Before you can get to protecting yourself, you need to understand what you are protecting yourself against. There are different categories if internet borne critters that threaten your computer, smartphone and other electronic devices.
In this article we will not be discussing removing of viruses, only prevention. It is a very high level overview, highlighting only what I consider to be the most important information.
Malware: any software with malicious intent.
Who are the bad guys?
- Virus: A computer program usually hidden within another seemingly innocuous program that produces copies of itself and inserts them into other programs or files, and that usually performs a malicious action (such as destroying data).
- Trojan Horses: In broad terms, a Trojan horse is any program that invites the user to run it, concealing harmful or malicious executable code of any description. The code may take effect immediately and can lead to many undesirable effects, such as encrypting the user’s files or downloading and implementing further malicious functionality.
- Rootkits: Once a malicious program is installed on a system, it is essential that it stays concealed, to avoid detection. Software packages known as rootkits allow this concealment, by modifying the host’s operating system so that the malware is hidden from the user. Rootkits can prevent a malicious process from being visible in the system’s list of processes, or keep its files from being read.
- Backdoors: A backdoor is a method of bypassing normal authentication procedures, usually over a connection to a network such as the Internet. Once a system has been compromised, one or more backdoors may be installed in order to allow access in the future, invisibly to the user.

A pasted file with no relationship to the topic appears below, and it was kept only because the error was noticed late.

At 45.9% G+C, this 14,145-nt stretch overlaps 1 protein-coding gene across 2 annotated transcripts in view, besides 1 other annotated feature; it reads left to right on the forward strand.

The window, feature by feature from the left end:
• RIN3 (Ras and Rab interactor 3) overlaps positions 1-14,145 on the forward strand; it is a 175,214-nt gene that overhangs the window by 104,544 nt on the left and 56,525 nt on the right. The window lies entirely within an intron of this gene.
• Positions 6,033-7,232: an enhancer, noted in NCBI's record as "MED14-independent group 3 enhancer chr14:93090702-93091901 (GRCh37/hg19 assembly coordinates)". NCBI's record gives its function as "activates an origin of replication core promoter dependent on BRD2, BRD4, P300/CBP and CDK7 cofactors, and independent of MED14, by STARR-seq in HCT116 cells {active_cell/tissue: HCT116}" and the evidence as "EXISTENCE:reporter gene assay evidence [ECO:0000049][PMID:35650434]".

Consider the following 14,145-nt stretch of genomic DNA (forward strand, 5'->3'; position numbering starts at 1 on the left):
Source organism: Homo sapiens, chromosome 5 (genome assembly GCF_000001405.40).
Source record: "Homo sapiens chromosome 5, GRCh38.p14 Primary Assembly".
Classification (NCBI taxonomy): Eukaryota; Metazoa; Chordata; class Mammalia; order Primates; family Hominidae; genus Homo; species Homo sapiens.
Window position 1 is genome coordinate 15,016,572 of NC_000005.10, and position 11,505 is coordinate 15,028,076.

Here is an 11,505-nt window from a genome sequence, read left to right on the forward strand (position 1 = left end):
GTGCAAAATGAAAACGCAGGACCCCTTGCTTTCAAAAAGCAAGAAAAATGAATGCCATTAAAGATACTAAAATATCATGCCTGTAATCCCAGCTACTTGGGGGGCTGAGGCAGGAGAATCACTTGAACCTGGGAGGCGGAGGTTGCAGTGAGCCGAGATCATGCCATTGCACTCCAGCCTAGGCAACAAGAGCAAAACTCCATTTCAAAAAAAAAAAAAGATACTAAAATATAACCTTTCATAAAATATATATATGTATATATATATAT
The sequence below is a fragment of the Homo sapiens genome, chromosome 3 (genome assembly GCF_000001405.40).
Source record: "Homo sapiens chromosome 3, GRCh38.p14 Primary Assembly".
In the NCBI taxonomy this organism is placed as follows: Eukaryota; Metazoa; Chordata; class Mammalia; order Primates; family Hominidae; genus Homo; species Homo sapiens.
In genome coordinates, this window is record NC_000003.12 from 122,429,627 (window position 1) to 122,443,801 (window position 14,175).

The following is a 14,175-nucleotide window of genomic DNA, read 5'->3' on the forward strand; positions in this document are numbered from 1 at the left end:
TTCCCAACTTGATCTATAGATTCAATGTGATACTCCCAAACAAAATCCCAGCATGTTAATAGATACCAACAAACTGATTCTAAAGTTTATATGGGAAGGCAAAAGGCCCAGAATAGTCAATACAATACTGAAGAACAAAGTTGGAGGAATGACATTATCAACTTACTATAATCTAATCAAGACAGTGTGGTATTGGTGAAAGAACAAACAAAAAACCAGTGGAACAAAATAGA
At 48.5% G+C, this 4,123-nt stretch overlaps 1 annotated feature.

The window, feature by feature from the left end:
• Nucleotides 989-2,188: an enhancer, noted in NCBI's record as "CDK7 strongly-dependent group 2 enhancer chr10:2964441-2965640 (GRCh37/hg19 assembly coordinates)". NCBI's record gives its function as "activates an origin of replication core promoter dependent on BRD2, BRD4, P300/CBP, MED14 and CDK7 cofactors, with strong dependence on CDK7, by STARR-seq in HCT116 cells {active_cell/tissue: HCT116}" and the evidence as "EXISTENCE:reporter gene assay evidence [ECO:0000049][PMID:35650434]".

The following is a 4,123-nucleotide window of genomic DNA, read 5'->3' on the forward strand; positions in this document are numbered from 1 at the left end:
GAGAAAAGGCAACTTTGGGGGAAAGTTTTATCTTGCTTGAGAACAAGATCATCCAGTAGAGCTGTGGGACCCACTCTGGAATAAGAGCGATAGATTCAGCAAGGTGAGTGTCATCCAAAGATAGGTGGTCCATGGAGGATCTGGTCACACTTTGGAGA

So how do you protect yourself against these critters?
Updates: Your operating system is your first defense against most malware. Malware use known flaws and weaknesses of your operating system to spread. Keeping your system updated will help prevent a lot of these attacks.
Common sense: Maybe this should be number one. Most malicious software require some action from you to install. Be very careful of free programs and games. If you need to install free software read the on-screen instructions carefully – don’t just click next, next, next. There is most likely a tick box you can untick to prevent installing unwanted additional software. That being said. Avoid installing software that you are not sure about. Free software are free for a reason. More often than not it’s to solicit either information or future purchases from you.
Be very careful about clicking messages on the internet. These messages could be links to installing malicious software. Messages like “We have detected that you have 1000 viruses on your computer” are most likely fraudulent. They encourage you to install “Anti-Malware” software that are in fact the malware.
Use reputable up to date antivirus and anti-malware software. We recommend the following (if you download them, please be sure to get it from the companies own website):
Sources: Wikipedia (and years of experience)